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Cross Walk -- A Statement of Faith

Students literally take up a cross to demonstrate their faith in Christ as they raise funds for missionaries.

Standing up for one’s faith can be a difficult hurdle for any Christian. But during the East River Church (AG) annual “Via Dolorosa Cross Walk,” members of the church’s youth group not only exhibit their faith, but experience it as well.

For the past five years, Youth Pastor Sarah Dillon, 26, has been leading her youth group on an annual walk on the Saturday prior to Easter Sunday. The walk isn’t a stroll in the park, but a 4-hour, 10-mile hike while carrying a pair of crosses from the church through downtown Bluefield, Virginia, and out to the highway and back.

East River Church, led by Senior Pastor Tim Boyd, has an average attendance of about 80 people. The youth group, which runs 15 to 20 kids each week, had 15 members step forward to participate in the walk this year. In addition to reminding their community what the Easter week is truly all about, the youth also use the event to raise money for Speed the Light (STL), receiving donations from individuals and businesses for every mile they walk.

"The cross is so symbolic and perfect,” states 18-year-old youth group member Hunter Furrow. “To me, Via Dolorosa means sacrifice. Jesus sacrificed His life to give us life, and when I shoulder that cross, it not only serves as a reminder of His relentless love, but is also symbolic of the way I choose to live my life as a sacrifice for Him. This event has truly changed my life forever."

“They want to be a walking testimony to the community,” Dillon says of her youth group. “That’s their heart and their passion.”

The theme for the STL fundraising portion of the walk was “We walk so our missionaries don’t have to” as Speed the Light funds help meet the transportation needs for Assemblies of God missionaries — everything from SUVs to donkeys.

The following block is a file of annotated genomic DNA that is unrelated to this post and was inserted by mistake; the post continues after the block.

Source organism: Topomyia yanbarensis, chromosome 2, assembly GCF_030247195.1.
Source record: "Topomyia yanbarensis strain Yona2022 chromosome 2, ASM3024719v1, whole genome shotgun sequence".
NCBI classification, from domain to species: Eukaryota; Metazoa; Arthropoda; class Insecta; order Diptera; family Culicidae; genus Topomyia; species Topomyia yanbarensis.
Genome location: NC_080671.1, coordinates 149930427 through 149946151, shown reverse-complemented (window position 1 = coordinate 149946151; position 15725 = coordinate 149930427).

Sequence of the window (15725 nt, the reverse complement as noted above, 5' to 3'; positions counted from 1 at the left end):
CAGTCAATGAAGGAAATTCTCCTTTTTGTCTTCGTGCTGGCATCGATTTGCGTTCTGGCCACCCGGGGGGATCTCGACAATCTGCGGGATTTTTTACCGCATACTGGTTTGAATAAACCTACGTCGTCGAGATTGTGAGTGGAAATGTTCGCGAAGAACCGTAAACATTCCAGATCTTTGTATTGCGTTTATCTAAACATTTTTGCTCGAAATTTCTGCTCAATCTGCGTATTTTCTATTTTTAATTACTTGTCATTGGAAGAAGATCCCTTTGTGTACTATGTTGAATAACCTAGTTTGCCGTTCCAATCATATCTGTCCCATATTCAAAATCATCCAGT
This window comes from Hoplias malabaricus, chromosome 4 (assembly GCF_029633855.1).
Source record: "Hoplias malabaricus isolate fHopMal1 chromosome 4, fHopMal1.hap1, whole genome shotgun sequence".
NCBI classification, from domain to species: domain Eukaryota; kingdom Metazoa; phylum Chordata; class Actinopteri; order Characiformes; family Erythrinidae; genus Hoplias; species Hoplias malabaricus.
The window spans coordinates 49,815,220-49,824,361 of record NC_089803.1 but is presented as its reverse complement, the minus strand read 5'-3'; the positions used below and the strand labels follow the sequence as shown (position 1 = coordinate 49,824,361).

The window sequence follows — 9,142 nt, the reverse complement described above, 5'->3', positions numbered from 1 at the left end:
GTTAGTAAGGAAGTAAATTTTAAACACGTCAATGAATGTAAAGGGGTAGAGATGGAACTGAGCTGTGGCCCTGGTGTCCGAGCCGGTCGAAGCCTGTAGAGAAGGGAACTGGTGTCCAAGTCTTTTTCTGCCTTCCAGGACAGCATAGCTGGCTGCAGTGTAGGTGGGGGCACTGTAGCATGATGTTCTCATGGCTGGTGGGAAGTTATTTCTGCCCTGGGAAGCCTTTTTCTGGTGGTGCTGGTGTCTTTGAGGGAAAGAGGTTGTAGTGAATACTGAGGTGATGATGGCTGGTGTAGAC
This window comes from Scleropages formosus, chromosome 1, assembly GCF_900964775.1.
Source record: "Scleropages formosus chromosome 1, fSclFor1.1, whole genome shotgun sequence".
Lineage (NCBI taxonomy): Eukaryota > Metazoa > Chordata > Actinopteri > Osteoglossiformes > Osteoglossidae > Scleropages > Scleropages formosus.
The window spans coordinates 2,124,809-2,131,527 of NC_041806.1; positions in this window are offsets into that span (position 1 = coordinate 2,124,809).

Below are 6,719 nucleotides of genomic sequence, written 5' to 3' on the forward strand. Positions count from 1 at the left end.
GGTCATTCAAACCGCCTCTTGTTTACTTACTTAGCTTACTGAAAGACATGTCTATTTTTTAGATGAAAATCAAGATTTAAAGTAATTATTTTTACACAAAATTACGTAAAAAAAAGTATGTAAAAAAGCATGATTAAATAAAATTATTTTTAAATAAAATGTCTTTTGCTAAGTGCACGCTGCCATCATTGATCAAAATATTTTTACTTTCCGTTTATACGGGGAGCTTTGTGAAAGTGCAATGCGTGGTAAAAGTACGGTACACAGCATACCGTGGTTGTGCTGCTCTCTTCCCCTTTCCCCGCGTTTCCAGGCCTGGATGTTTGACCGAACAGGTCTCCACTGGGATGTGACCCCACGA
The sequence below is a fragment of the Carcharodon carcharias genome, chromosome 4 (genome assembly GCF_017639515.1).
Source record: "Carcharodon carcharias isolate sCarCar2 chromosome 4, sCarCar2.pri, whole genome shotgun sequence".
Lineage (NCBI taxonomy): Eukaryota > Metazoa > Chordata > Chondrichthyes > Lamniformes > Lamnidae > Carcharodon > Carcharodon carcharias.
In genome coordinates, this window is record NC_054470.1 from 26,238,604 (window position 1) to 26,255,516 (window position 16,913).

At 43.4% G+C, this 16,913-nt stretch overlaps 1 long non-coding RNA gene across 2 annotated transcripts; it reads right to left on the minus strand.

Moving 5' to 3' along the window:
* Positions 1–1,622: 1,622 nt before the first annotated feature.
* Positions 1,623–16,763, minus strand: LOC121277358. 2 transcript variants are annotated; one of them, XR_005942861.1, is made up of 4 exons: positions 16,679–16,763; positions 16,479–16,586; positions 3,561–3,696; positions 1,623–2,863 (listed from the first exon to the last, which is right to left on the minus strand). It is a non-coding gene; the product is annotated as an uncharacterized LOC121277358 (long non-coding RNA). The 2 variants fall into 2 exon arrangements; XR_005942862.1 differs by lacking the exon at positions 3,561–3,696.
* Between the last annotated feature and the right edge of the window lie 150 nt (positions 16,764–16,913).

Dillon says that for the most part, people driving by or walking by in the downtown area express positive support for the youth during the Cross Walk. However, there are times when the teens face ridicule.

“This is a statement of faith,” Dillon says. “Their classmates see them on the road and downtown and most are encouraging, but sometimes they face challenges at school because of it. However, they also experience opportunities to explain what they’re doing and invite kids to a youth service or event.”

The Cross Walk weekend actually begins on Good Friday evening, when the youth group hosts a special event with live music and activities designed to give them an opportunity to invite their friends and introduce them to Christ through a fun, low-key event.

“After kids participate in the Cross Walk, I’ve seen more of a boldness [to witness] in them,” Dillon says. “They’re constantly inviting their classmates to services. And those who started out doing this five years ago, are now leading worship on Wednesday nights and very involved in our church, and that’s a really cool thing to see.”

"Via Dolorosa has made me see things through a totally different view,” says youth group member, Destiny Johnson, who is also 18. “It has taken me to a deeper place in my relationship with Jesus and challenged me in the area of missions. I want everyone to know how much they are loved and will continue to pick up my cross, not only on Via Dolorosa, but every day for the rest of my life." 

Although the East River Church youth have been participating in this event for five years, Dillon says for her, she’s being a part of Cross Walk for 15 years — back when she was a member of a youth group. “My youth group leader, Chet Caudill, started a Cross Walk in our youth group and that made such an impact on me, that now I’m ‘paying it forward’ to my youth group,” Dillon says.

The Cross Walk typically takes four to five hours to complete and this year, Dillon says, although the fundraising wasn’t as strong as some of the other years, they raised nearly $1,000 for Speed the Light.

"God determines and evaluates success in unique ways we cannot fully appreciate,” observes Heath Adamson, senior director of AG Youth Ministries. “Some of the most significant Kingdom moments are hidden in homes, schools, coffee shop conversations, rural American roads, and smaller congregations. God is looking for leaders and students who are on mission and willing to steward opportunities to make Jesus known.”

Dan Van Veen

Dan Van Veen is news editor of AG News. Prior to transitioning to AG News in 2001, Van Veen served as managing editor of AG U.S. Missions American Horizon magazine for five years. He attends Central Assembly of God in Springfield, Missouri, where he and his wife, Lori, teach preschool Sunday School and 4- and 5-year-old Rainbows boys and girls on Wednesdays.